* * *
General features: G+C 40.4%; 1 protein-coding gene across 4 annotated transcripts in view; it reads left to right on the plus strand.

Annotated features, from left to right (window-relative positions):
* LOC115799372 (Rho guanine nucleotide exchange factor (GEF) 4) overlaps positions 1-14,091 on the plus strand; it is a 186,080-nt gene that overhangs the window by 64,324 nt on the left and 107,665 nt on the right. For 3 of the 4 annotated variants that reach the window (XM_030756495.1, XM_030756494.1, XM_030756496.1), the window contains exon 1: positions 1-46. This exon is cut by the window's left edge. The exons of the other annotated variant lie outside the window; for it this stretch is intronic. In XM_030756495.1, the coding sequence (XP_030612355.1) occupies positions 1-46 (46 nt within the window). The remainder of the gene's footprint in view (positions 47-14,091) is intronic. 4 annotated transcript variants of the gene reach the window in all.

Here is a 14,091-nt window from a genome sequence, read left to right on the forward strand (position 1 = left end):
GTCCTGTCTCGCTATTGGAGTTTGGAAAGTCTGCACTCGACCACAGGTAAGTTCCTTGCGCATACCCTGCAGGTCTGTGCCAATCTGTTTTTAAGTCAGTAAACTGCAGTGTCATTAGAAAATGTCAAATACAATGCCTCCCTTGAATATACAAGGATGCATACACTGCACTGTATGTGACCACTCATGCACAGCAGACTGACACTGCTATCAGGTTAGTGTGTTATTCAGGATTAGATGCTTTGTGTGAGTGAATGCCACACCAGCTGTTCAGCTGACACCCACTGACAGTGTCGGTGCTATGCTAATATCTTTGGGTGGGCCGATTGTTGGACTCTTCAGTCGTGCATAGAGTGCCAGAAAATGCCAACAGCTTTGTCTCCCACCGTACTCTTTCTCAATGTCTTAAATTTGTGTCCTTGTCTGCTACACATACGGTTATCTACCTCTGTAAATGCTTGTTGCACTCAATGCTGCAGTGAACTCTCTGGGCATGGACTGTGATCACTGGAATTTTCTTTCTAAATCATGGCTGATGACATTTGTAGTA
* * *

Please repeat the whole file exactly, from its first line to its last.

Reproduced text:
General features: G+C 40.4%; 1 protein-coding gene across 4 annotated transcripts in view; it reads left to right on the plus strand.

Annotated features, from left to right (window-relative positions):
* LOC115799372 (Rho guanine nucleotide exchange factor (GEF) 4) overlaps positions 1-14,091 on the plus strand; it is a 186,080-nt gene that overhangs the window by 64,324 nt on the left and 107,665 nt on the right. For 3 of the 4 annotated variants that reach the window (XM_030756495.1, XM_030756494.1, XM_030756496.1), the window contains exon 1: positions 1-46. This exon is cut by the window's left edge. The exons of the other annotated variant lie outside the window; for it this stretch is intronic. In XM_030756495.1, the coding sequence (XP_030612355.1) occupies positions 1-46 (46 nt within the window). The remainder of the gene's footprint in view (positions 47-14,091) is intronic. 4 annotated transcript variants of the gene reach the window in all.

Here is a 14,091-nt window from a genome sequence, read left to right on the forward strand (position 1 = left end):
GTCCTGTCTCGCTATTGGAGTTTGGAAAGTCTGCACTCGACCACAGGTAAGTTCCTTGCGCATACCCTGCAGGTCTGTGCCAATCTGTTTTTAAGTCAGTAAACTGCAGTGTCATTAGAAAATGTCAAATACAATGCCTCCCTTGAATATACAAGGATGCATACACTGCACTGTATGTGACCACTCATGCACAGCAGACTGACACTGCTATCAGGTTAGTGTGTTATTCAGGATTAGATGCTTTGTGTGAGTGAATGCCACACCAGCTGTTCAGCTGACACCCACTGACAGTGTCGGTGCTATGCTAATATCTTTGGGTGGGCCGATTGTTGGACTCTTCAGTCGTGCATAGAGTGCCAGAAAATGCCAACAGCTTTGTCTCCCACCGTACTCTTTCTCAATGTCTTAAATTTGTGTCCTTGTCTGCTACACATACGGTTATCTACCTCTGTAAATGCTTGTTGCACTCAATGCTGCAGTGAACTCTCTGGGCATGGACTGTGATCACTGGAATTTTCTTTCTAAATCATGGCTGATGACATTTGTAGTA